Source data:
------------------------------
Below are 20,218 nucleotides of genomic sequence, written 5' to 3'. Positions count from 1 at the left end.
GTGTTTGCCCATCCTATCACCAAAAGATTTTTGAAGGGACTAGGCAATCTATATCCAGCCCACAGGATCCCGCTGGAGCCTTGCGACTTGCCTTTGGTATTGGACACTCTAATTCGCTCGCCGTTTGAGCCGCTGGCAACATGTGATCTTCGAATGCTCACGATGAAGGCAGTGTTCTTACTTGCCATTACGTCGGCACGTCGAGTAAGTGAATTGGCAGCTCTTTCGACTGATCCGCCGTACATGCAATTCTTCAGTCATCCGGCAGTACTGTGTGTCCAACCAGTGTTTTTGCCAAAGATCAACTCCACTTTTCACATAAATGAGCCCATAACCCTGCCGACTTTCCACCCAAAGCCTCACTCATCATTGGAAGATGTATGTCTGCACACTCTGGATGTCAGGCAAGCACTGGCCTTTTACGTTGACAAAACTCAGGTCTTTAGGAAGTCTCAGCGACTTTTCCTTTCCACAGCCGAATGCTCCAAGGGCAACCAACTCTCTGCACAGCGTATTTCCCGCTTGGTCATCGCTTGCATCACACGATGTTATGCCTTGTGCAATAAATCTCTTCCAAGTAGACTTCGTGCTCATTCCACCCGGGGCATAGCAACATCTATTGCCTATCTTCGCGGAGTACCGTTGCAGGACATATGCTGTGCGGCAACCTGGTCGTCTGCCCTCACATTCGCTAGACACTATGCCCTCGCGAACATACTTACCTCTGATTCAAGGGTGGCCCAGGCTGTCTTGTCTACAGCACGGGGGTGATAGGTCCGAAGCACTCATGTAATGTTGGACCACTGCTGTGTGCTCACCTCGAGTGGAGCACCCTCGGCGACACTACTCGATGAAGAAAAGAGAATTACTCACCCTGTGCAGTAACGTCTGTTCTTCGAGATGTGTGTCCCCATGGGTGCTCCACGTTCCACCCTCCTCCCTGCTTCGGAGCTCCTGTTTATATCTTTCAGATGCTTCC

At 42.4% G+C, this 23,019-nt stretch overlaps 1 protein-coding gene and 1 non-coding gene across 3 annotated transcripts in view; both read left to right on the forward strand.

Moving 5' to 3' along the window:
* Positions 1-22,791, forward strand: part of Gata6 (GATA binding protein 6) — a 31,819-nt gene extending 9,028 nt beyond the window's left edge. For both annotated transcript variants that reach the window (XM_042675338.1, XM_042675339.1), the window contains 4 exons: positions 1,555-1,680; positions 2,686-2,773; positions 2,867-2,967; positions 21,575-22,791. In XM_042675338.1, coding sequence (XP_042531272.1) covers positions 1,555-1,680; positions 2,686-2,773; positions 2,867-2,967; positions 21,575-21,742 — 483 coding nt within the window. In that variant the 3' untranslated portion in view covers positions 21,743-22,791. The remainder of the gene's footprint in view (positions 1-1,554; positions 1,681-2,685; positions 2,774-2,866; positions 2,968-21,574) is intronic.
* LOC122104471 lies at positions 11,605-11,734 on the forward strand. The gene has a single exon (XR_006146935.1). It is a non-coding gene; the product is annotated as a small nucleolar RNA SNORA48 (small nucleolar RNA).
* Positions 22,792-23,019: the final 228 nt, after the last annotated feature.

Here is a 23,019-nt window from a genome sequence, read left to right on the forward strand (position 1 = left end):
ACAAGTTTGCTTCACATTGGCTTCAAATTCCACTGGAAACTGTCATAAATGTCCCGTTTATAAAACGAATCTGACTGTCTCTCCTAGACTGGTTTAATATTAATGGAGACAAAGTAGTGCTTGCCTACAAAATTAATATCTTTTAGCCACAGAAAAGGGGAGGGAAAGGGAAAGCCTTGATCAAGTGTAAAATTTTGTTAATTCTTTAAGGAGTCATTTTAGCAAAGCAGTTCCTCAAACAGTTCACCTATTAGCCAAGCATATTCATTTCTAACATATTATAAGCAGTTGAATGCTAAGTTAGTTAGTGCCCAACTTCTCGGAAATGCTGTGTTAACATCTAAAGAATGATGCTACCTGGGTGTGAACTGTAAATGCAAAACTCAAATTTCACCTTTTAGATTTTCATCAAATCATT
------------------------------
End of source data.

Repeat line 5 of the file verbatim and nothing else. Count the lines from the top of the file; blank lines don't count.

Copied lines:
* Positions 1-22,791, forward strand: part of Gata6 (GATA binding protein 6) — a 31,819-nt gene extending 9,028 nt beyond the window's left edge. For both annotated transcript variants that reach the window (XM_042675338.1, XM_042675339.1), the window contains 4 exons: positions 1,555-1,680; positions 2,686-2,773; positions 2,867-2,967; positions 21,575-22,791. In XM_042675338.1, coding sequence (XP_042531272.1) covers positions 1,555-1,680; positions 2,686-2,773; positions 2,867-2,967; positions 21,575-21,742 — 483 coding nt within the window. In that variant the 3' untranslated portion in view covers positions 21,743-22,791. The remainder of the gene's footprint in view (positions 1-1,554; positions 1,681-2,685; positions 2,774-2,866; positions 2,968-21,574) is intronic.